The Paperback Bookshop stocks an extensive selection of new release and backlist titles and are unusual in that they stock a large amount of paperbacks at reasonable prices. Of course, good coffee is part of any experience in Melbourne and this shop has a Pellegrini's café right next door.


In the suburbs of Perth, Beaufort Street Books is a bookseller that plays an integral part of a main local shopping street offering a wonderful small bookshop atmosphere. The Lane Bookshop in another suburb of Perth offers a wide range of books by local and international authors.

Victoria, Coober Pedy and Braidwood

Outside the major Australian cities there are few shops worth noting such as Antipodes bookshop, which is also a gallery, in Sorrento, Mornington Peninsula, Victoria. Underground Bookstore in Coober Pedy (located in a town which operates underground due to the extreme heat) is located somewhere between Adelaide and Alice Springs and a frequent stop for road travellers. Also Miss Ruby's in Braidwood, not far from Canberra, is a well known destination for book browsers and collectors.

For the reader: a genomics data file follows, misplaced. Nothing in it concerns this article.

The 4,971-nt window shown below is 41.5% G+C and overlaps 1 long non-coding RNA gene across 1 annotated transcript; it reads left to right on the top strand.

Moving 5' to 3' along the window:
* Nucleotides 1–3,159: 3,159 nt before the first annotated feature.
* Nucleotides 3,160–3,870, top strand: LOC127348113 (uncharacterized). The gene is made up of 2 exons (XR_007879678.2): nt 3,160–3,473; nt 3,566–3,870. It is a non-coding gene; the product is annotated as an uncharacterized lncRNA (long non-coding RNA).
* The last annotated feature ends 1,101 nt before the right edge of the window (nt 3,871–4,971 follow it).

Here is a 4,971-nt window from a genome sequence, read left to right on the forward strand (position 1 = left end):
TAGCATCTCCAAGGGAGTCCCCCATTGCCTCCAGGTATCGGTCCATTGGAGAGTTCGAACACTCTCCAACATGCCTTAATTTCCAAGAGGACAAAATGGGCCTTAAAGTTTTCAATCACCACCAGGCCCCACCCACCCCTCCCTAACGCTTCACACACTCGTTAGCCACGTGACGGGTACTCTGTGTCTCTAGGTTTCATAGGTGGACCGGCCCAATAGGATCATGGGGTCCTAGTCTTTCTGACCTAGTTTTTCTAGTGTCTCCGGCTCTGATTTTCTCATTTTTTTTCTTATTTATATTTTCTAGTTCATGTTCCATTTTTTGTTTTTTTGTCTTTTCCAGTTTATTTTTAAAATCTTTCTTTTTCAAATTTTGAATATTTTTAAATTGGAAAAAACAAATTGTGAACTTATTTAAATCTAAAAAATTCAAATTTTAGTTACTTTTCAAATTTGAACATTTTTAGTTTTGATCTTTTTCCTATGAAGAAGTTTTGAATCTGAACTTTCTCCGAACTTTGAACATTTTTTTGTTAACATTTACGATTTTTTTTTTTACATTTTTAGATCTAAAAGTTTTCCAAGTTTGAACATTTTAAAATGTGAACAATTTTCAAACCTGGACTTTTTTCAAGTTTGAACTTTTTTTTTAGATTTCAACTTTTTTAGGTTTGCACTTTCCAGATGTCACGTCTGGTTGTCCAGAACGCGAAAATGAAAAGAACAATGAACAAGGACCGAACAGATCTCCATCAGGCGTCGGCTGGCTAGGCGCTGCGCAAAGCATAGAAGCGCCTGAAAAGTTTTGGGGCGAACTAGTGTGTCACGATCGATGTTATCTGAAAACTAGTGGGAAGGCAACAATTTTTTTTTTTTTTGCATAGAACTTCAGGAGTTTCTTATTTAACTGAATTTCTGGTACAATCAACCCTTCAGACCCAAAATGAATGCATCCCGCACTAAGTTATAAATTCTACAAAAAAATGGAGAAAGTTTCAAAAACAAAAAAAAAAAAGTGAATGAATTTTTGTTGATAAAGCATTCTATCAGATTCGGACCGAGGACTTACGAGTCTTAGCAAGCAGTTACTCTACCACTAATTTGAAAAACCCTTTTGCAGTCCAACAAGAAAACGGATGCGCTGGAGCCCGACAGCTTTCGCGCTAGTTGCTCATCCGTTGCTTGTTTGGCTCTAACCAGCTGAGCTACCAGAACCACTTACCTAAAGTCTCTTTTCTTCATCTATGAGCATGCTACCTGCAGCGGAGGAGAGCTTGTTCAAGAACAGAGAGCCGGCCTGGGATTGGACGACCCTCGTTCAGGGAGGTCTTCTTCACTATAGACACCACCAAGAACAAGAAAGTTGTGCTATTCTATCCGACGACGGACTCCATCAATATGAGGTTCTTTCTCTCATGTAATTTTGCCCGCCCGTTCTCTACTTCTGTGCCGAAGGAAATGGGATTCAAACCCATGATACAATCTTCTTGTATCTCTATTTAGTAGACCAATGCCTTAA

Hobart and Darwin

Depending on what you think of as the ‘center’ of Australia, outlier towns such as Hobart and Darwin are often on a tourist’s itinerary. Hobart Bookshop is a great place in the busy Salamanca Market with friendly staff on hand and many books on local history. The Book Shop in Darwin also focusses on Territory and Australiana books, including Aboriginal history, culture and art.

Australian independent booksellers soldier on to offer their communities a unique and personal experience. Hopefully, they can maintain a vital presence, giving locals a point of connection and cultural engagement. 

Julia is a Sydney based writer covering sustainable living, innovation, books and art.